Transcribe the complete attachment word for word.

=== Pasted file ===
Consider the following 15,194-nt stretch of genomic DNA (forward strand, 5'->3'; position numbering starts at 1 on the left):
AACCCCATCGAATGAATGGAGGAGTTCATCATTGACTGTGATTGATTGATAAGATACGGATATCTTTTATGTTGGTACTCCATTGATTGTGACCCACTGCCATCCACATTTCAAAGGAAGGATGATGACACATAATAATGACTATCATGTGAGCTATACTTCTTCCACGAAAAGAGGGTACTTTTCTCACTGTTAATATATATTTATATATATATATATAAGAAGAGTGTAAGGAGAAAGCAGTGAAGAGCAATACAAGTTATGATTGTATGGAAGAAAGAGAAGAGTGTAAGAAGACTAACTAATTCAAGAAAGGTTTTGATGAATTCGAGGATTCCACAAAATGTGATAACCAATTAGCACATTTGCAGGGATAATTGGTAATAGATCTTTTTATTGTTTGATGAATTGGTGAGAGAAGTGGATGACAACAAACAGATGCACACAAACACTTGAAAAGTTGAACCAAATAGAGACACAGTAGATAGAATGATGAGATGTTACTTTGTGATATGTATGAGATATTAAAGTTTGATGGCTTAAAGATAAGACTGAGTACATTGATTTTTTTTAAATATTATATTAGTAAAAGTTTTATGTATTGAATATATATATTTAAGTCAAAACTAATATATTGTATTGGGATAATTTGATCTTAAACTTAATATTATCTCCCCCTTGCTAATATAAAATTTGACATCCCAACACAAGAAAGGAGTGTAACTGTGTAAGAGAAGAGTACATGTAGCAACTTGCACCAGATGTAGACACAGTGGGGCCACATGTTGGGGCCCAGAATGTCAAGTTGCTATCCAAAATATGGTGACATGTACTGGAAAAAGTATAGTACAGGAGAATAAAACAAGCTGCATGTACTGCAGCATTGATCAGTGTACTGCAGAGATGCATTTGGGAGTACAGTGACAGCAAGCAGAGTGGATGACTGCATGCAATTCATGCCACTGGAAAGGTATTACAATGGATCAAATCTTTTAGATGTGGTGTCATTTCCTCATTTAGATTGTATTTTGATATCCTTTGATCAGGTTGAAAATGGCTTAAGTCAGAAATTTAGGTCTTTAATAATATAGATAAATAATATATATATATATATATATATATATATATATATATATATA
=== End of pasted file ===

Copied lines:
Consider the following 15,194-nt stretch of genomic DNA (forward strand, 5'->3'; position numbering starts at 1 on the left):
AACCCCATCGAATGAATGGAGGAGTTCATCATTGACTGTGATTGATTGATAAGATACGGATATCTTTTATGTTGGTACTCCATTGATTGTGACCCACTGCCATCCACATTTCAAAGGAAGGATGATGACACATAATAATGACTATCATGTGAGCTATACTTCTTCCACGAAAAGAGGGTACTTTTCTCACTGTTAATATATATTTATATATATATATATAAGAAGAGTGTAAGGAGAAAGCAGTGAAGAGCAATACAAGTTATGATTGTATGGAAGAAAGAGAAGAGTGTAAGAAGACTAACTAATTCAAGAAAGGTTTTGATGAATTCGAGGATTCCACAAAATGTGATAACCAATTAGCACATTTGCAGGGATAATTGGTAATAGATCTTTTTATTGTTTGATGAATTGGTGAGAGAAGTGGATGACAACAAACAGATGCACACAAACACTTGAAAAGTTGAACCAAATAGAGACACAGTAGATAGAATGATGAGATGTTACTTTGTGATATGTATGAGATATTAAAGTTTGATGGCTTAAAGATAAGACTGAGTACATTGATTTTTTTTAAATATTATATTAGTAAAAGTTTTATGTATTGAATATATATATTTAAGTCAAAACTAATATATTGTATTGGGATAATTTGATCTTAAACTTAATATTATCTCCCCCTTGCTAATATAAAATTTGACATCCCAACACAAGAAAGGAGTGTAACTGTGTAAGAGAAGAGTACATGTAGCAACTTGCACCAGATGTAGACACAGTGGGGCCACATGTTGGGGCCCAGAATGTCAAGTTGCTATCCAAAATATGGTGACATGTACTGGAAAAAGTATAGTACAGGAGAATAAAACAAGCTGCATGTACTGCAGCATTGATCAGTGTACTGCAGAGATGCATTTGGGAGTACAGTGACAGCAAGCAGAGTGGATGACTGCATGCAATTCATGCCACTGGAAAGGTATTACAATGGATCAAATCTTTTAGATGTGGTGTCATTTCCTCATTTAGATTGTATTTTGATATCCTTTGATCAGGTTGAAAATGGCTTAAGTCAGAAATTTAGGTCTTTAATAATATAGATAAATAATATATATATATATATATATATATATATATATATATATATA